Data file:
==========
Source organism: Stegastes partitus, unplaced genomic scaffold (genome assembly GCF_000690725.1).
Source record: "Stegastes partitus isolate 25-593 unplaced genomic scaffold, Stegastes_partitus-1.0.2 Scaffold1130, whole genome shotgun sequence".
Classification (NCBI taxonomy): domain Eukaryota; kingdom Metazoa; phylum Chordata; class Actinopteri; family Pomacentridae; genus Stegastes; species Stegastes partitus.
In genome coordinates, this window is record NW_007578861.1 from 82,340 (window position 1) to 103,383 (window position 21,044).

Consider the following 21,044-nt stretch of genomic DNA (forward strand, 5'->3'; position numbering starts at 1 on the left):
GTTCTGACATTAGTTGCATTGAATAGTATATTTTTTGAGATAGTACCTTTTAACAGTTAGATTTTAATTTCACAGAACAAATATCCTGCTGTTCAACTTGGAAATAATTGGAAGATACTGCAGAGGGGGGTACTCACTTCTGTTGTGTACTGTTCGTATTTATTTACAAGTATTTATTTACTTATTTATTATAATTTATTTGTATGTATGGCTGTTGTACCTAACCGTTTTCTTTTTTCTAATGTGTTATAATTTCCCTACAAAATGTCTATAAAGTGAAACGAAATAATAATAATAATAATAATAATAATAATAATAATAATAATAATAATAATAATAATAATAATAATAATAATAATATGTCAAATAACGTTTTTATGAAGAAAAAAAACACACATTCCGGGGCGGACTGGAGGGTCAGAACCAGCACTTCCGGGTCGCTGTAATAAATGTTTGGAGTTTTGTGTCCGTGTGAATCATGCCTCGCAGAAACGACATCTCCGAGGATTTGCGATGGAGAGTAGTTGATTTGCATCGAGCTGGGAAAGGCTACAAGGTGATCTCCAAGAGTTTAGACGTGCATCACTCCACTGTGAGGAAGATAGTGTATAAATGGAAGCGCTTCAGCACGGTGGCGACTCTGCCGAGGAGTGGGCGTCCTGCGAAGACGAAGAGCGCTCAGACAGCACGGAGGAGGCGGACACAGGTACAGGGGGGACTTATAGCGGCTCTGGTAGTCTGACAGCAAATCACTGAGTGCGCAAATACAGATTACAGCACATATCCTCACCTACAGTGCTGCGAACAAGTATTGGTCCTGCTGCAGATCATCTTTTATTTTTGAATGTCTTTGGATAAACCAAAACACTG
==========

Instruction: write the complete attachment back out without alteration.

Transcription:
Source organism: Stegastes partitus, unplaced genomic scaffold (genome assembly GCF_000690725.1).
Source record: "Stegastes partitus isolate 25-593 unplaced genomic scaffold, Stegastes_partitus-1.0.2 Scaffold1130, whole genome shotgun sequence".
Classification (NCBI taxonomy): domain Eukaryota; kingdom Metazoa; phylum Chordata; class Actinopteri; family Pomacentridae; genus Stegastes; species Stegastes partitus.
In genome coordinates, this window is record NW_007578861.1 from 82,340 (window position 1) to 103,383 (window position 21,044).

Consider the following 21,044-nt stretch of genomic DNA (forward strand, 5'->3'; position numbering starts at 1 on the left):
GTTCTGACATTAGTTGCATTGAATAGTATATTTTTTGAGATAGTACCTTTTAACAGTTAGATTTTAATTTCACAGAACAAATATCCTGCTGTTCAACTTGGAAATAATTGGAAGATACTGCAGAGGGGGGTACTCACTTCTGTTGTGTACTGTTCGTATTTATTTACAAGTATTTATTTACTTATTTATTATAATTTATTTGTATGTATGGCTGTTGTACCTAACCGTTTTCTTTTTTCTAATGTGTTATAATTTCCCTACAAAATGTCTATAAAGTGAAACGAAATAATAATAATAATAATAATAATAATAATAATAATAATAATAATAATAATAATAATAATAATAATAATAATAATATGTCAAATAACGTTTTTATGAAGAAAAAAAACACACATTCCGGGGCGGACTGGAGGGTCAGAACCAGCACTTCCGGGTCGCTGTAATAAATGTTTGGAGTTTTGTGTCCGTGTGAATCATGCCTCGCAGAAACGACATCTCCGAGGATTTGCGATGGAGAGTAGTTGATTTGCATCGAGCTGGGAAAGGCTACAAGGTGATCTCCAAGAGTTTAGACGTGCATCACTCCACTGTGAGGAAGATAGTGTATAAATGGAAGCGCTTCAGCACGGTGGCGACTCTGCCGAGGAGTGGGCGTCCTGCGAAGACGAAGAGCGCTCAGACAGCACGGAGGAGGCGGACACAGGTACAGGGGGGACTTATAGCGGCTCTGGTAGTCTGACAGCAAATCACTGAGTGCGCAAATACAGATTACAGCACATATCCTCACCTACAGTGCTGCGAACAAGTATTGGTCCTGCTGCAGATCATCTTTTATTTTTGAATGTCTTTGGATAAACCAAAACACTG